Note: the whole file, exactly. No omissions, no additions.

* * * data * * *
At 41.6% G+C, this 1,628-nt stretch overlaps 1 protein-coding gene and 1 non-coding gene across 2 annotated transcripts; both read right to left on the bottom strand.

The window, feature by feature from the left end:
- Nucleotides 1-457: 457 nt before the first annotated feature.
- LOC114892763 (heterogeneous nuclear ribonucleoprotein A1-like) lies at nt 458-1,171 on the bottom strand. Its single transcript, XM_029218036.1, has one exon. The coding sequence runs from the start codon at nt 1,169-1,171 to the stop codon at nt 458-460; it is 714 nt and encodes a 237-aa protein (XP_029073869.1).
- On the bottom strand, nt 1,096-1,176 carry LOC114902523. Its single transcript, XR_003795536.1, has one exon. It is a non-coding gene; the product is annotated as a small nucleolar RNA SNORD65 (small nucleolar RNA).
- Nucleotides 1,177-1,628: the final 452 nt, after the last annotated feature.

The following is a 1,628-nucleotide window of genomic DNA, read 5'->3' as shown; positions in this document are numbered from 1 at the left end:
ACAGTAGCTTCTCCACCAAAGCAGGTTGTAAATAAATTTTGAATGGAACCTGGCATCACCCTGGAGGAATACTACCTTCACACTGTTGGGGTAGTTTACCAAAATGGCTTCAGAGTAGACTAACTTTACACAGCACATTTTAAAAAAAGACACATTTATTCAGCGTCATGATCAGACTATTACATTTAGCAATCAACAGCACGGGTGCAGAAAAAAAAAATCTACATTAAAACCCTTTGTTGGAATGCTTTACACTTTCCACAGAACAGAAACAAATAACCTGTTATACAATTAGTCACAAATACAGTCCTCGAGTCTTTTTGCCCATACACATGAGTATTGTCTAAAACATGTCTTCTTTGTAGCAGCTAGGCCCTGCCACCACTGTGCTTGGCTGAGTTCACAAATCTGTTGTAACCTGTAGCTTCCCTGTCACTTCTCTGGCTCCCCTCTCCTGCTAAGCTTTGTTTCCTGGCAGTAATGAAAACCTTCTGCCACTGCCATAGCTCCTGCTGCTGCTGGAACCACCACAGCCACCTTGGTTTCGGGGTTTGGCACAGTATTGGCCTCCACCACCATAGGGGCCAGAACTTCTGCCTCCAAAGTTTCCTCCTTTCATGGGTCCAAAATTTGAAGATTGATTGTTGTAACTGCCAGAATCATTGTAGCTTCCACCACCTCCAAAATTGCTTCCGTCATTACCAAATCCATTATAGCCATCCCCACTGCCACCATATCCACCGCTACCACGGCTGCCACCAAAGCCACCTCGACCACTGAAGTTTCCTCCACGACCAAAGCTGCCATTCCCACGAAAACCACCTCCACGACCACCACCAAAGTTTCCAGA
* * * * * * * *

At 41.6% G+C, this 1,628-nt stretch overlaps 1 protein-coding gene and 1 non-coding gene across 2 annotated transcripts; both read right to left on the bottom strand.

The window, feature by feature from the left end:
- Nucleotides 1-457: 457 nt before the first annotated feature.
- LOC114892763 (heterogeneous nuclear ribonucleoprotein A1-like) lies at nt 458-1,171 on the bottom strand. Its single transcript, XM_029218036.1, has one exon. The coding sequence runs from the start codon at nt 1,169-1,171 to the stop codon at nt 458-460; it is 714 nt and encodes a 237-aa protein (XP_029073869.1).
- On the bottom strand, nt 1,096-1,176 carry LOC114902523. Its single transcript, XR_003795536.1, has one exon. It is a non-coding gene; the product is annotated as a small nucleolar RNA SNORD65 (small nucleolar RNA).
- Nucleotides 1,177-1,628: the final 452 nt, after the last annotated feature.

The following is a 1,628-nucleotide window of genomic DNA, read 5'->3' as shown; positions in this document are numbered from 1 at the left end:
ACAGTAGCTTCTCCACCAAAGCAGGTTGTAAATAAATTTTGAATGGAACCTGGCATCACCCTGGAGGAATACTACCTTCACACTGTTGGGGTAGTTTACCAAAATGGCTTCAGAGTAGACTAACTTTACACAGCACATTTTAAAAAAAGACACATTTATTCAGCGTCATGATCAGACTATTACATTTAGCAATCAACAGCACGGGTGCAGAAAAAAAAAATCTACATTAAAACCCTTTGTTGGAATGCTTTACACTTTCCACAGAACAGAAACAAATAACCTGTTATACAATTAGTCACAAATACAGTCCTCGAGTCTTTTTGCCCATACACATGAGTATTGTCTAAAACATGTCTTCTTTGTAGCAGCTAGGCCCTGCCACCACTGTGCTTGGCTGAGTTCACAAATCTGTTGTAACCTGTAGCTTCCCTGTCACTTCTCTGGCTCCCCTCTCCTGCTAAGCTTTGTTTCCTGGCAGTAATGAAAACCTTCTGCCACTGCCATAGCTCCTGCTGCTGCTGGAACCACCACAGCCACCTTGGTTTCGGGGTTTGGCACAGTATTGGCCTCCACCACCATAGGGGCCAGAACTTCTGCCTCCAAAGTTTCCTCCTTTCATGGGTCCAAAATTTGAAGATTGATTGTTGTAACTGCCAGAATCATTGTAGCTTCCACCACCTCCAAAATTGCTTCCGTCATTACCAAATCCATTATAGCCATCCCCACTGCCACCATATCCACCGCTACCACGGCTGCCACCAAAGCCACCTCGACCACTGAAGTTTCCTCCACGACCAAAGCTGCCATTCCCACGAAAACCACCTCCACGACCACCACCAAAGTTTCCAGA